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Hardimon v. Executive Office of United States Attorneys

United States District Court, E.D. Missouri, Eastern Division

November 5, 2019

JOHN M. HARDIMON, Plaintiff,
v.
EXECUTIVE OFFICE OF THE UNITED STATES ATTORNEYS, et al., Defendants.

          MEMORANDUM & ORDER

          RODNEY W. SIPPEL, UNITED STATES DISTRICT JUDGE

         This matter is before me on the defendants motion to dismiss pursuant to Fed.R.Civ.P. 12(b)(1). I originally granted to the motion to dismiss on October 15, 2019. But on October 24, 2019, I vacated the order to reconsider the motion in light of the response filed by the plaintiff on October 21, 2019.[1] ECF No. [30]. Because the defendants conducted a reasonable search of their records and determined there were no documents responsive to Hardimon's Freedom of Information Act (FOIA) request, the motion will be granted.

         BACKGROUND

         In this case, the Plaintiff Hardimon requested all plea agreements associated with case numbers 3:10-cr-30170-MJR, 11-1821, and 11-2515 pursuant to the Freedom of Information Act (FOIA).[2] The defendants requested all of the files associated with the aforementioned cases from the federal records center in Kansas City, MO. They then searched these files and were unable to find any responsive documents, aside from the Plea agreement executed October 1, 2010 and filed on October 19, 2010, which the plaintiff already had. ECF Nos. [26-2] and [26-3]. Accordingly, the defendants filed a motion to dismiss the case as moot.

         LEGAL STANDARD

         Under Article III of the Constitution federal court jurisdiction is limited to actual cases or controversies that “must be extant at all stages of review, not merely at the time the complaint is filed.” Powell v. IRS, 255 F.Supp.3d. 33, 46 (D.D.C. 2017)(quoting Genesis Healthcare Corp. v. Symczyk, 569 U.S. 66, 133 S.Ct. 1523, 1528, 185 L.Ed.2d. 636 (2013)). “When, during the course of litigation, the issues presented in a case ‘lose their life because of the passage of time or a change in circumstances ... and a federal court can no longer grant effective relief,' the case is considered moot.” Haden v. Pelofsky, 212 F.3d 466, 469 (8th Cir. 2000)(quoting Beck v. Mo. State High Sch. Activities Ass'n, 18 F.3d 604, 605 (8th Cir. 1994) (alteration in original)). In FOIA cases, mootness occurs when the requested documents have been produced. Urban v. U.S., 72 F.3d 94, 95 (8th Cir. 1995).

         DISCUSSION

         In this case, the United States Attorney's office searched all of their files associated with the named cases. ECF Nos. [26-2] and [26-3]. These files did not contain any responsive documents aside from the plea agreement signed on October 1, 2010 and filed on October 19, 2010. ECF Nos. [26-2]. The plaintiff already had this plea agreement as evidenced by his use of it in his criminal appeal. ECF No. [26-2]. Since the plaintiff already has access to the only responsive documents, the plaintiff's claim is moot.

         Although Plaintiff Hardimon argues in his response to the defendant's motion to dismiss that the United States Attorney's Office did not conduct an adequate review of their files as required by FOIA, it is unavailing. ECF No. [29]. Under FOIA an agency is required “to review, manually or by automated means, agency records for the purpose of locating those records that are responsive to the request.” 5 U.S.C. §552(a)(3)(D). Generally, courts require the agency search to be “reasonably calculated to uncover all responsive documents.” Miller v. U.S. Dept. of State, 779 F.2d 1378, 1383 (8th Cir. 1985). “But the search need only be reasonable, it does not have to be exhaustive.” Id.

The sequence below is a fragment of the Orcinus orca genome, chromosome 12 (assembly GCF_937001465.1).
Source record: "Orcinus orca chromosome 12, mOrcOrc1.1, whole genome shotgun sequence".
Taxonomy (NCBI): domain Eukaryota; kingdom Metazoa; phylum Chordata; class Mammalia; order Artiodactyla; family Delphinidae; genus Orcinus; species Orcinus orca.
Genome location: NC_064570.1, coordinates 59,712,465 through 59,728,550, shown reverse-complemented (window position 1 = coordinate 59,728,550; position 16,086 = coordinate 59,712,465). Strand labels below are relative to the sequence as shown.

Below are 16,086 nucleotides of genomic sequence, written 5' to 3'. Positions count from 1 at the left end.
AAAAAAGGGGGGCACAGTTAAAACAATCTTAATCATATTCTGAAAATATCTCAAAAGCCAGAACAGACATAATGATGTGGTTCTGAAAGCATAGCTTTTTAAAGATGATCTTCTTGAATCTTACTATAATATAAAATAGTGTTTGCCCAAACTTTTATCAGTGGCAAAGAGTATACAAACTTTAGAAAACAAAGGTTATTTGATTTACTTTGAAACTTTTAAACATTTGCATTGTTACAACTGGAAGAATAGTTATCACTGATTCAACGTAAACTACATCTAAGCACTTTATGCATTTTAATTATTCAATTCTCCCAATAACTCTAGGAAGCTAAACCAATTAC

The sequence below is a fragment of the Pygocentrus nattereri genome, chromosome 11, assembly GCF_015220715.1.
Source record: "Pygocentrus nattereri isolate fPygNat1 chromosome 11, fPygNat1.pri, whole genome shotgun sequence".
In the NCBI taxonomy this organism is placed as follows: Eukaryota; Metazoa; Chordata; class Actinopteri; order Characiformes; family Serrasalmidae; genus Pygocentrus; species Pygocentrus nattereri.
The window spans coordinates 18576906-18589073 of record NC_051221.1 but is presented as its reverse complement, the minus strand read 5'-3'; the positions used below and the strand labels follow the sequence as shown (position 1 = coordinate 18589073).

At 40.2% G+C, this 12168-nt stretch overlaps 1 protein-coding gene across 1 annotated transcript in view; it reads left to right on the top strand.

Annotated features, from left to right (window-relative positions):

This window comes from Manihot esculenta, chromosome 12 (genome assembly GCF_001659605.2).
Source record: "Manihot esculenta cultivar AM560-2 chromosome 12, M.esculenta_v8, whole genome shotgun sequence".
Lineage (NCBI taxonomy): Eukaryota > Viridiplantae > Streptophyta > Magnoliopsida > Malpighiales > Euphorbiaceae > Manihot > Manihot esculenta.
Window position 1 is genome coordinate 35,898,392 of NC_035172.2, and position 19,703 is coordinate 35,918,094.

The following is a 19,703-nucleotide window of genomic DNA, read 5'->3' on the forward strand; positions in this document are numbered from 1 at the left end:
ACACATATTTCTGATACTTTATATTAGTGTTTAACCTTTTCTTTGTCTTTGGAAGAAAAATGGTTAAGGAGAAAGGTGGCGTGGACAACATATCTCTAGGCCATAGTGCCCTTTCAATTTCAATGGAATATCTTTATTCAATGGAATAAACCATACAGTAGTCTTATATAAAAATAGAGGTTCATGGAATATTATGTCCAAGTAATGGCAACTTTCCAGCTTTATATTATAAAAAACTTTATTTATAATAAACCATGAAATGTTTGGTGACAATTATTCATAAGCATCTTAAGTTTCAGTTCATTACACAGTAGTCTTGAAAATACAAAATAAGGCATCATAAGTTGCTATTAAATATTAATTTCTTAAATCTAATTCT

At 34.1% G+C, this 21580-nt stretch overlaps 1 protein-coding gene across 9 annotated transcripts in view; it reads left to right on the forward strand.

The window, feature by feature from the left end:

In his response, the plaintiff makes conclusory statements that this search was inadequate, but he does not make any factual allegations that dispute the adequacy of the search. ECF No. [29]. Hardimon attempts to argue that the search was inadequate or performed in bad faith by arguing that additional plea agreements that are responsive to his request must exist. ECF No. [29]. But the factual allegations provided, taken as true, do not establish the existent of other responsive documents, much less the inadequacy of the agency's search.

         Even if the factual allegations provided by the plaintiff proved that another plea agreement existed at one time, “the standard of reasonableness which we apply to agency search procedures does not require absolute exhaustion of the files; instead it requires a search reasonably calculated to uncover the sought materials.” Miller, 779 F.2d. 1384-85. “[T]he Department is not required by the Act to account for documents which the requester has in some way identified if it has made a diligent search for those documents in the places in which they might be expected to be found; it is not necessary to create a document that does not exist in order to satisfy a [FOIA] request.” Miller, 779 F.2d. 1385 (internal citations omitted).

         Here, the defendants searched the files associated with the specified cases, which is where additional plea agreements would likely be found. ECF No. [26-2] and [26-3]. The fact that they were unable to find any additional plea agreements does not render this search inadequate. The search performed was reasonably calculated to uncover the requested documents. Since there are no other outstanding document requests, the case is moot.

         CONCLUSION

         The defendants conducted a reasonable search of their records. The plaintiff had access to the only responsive documents. Since the requested ...


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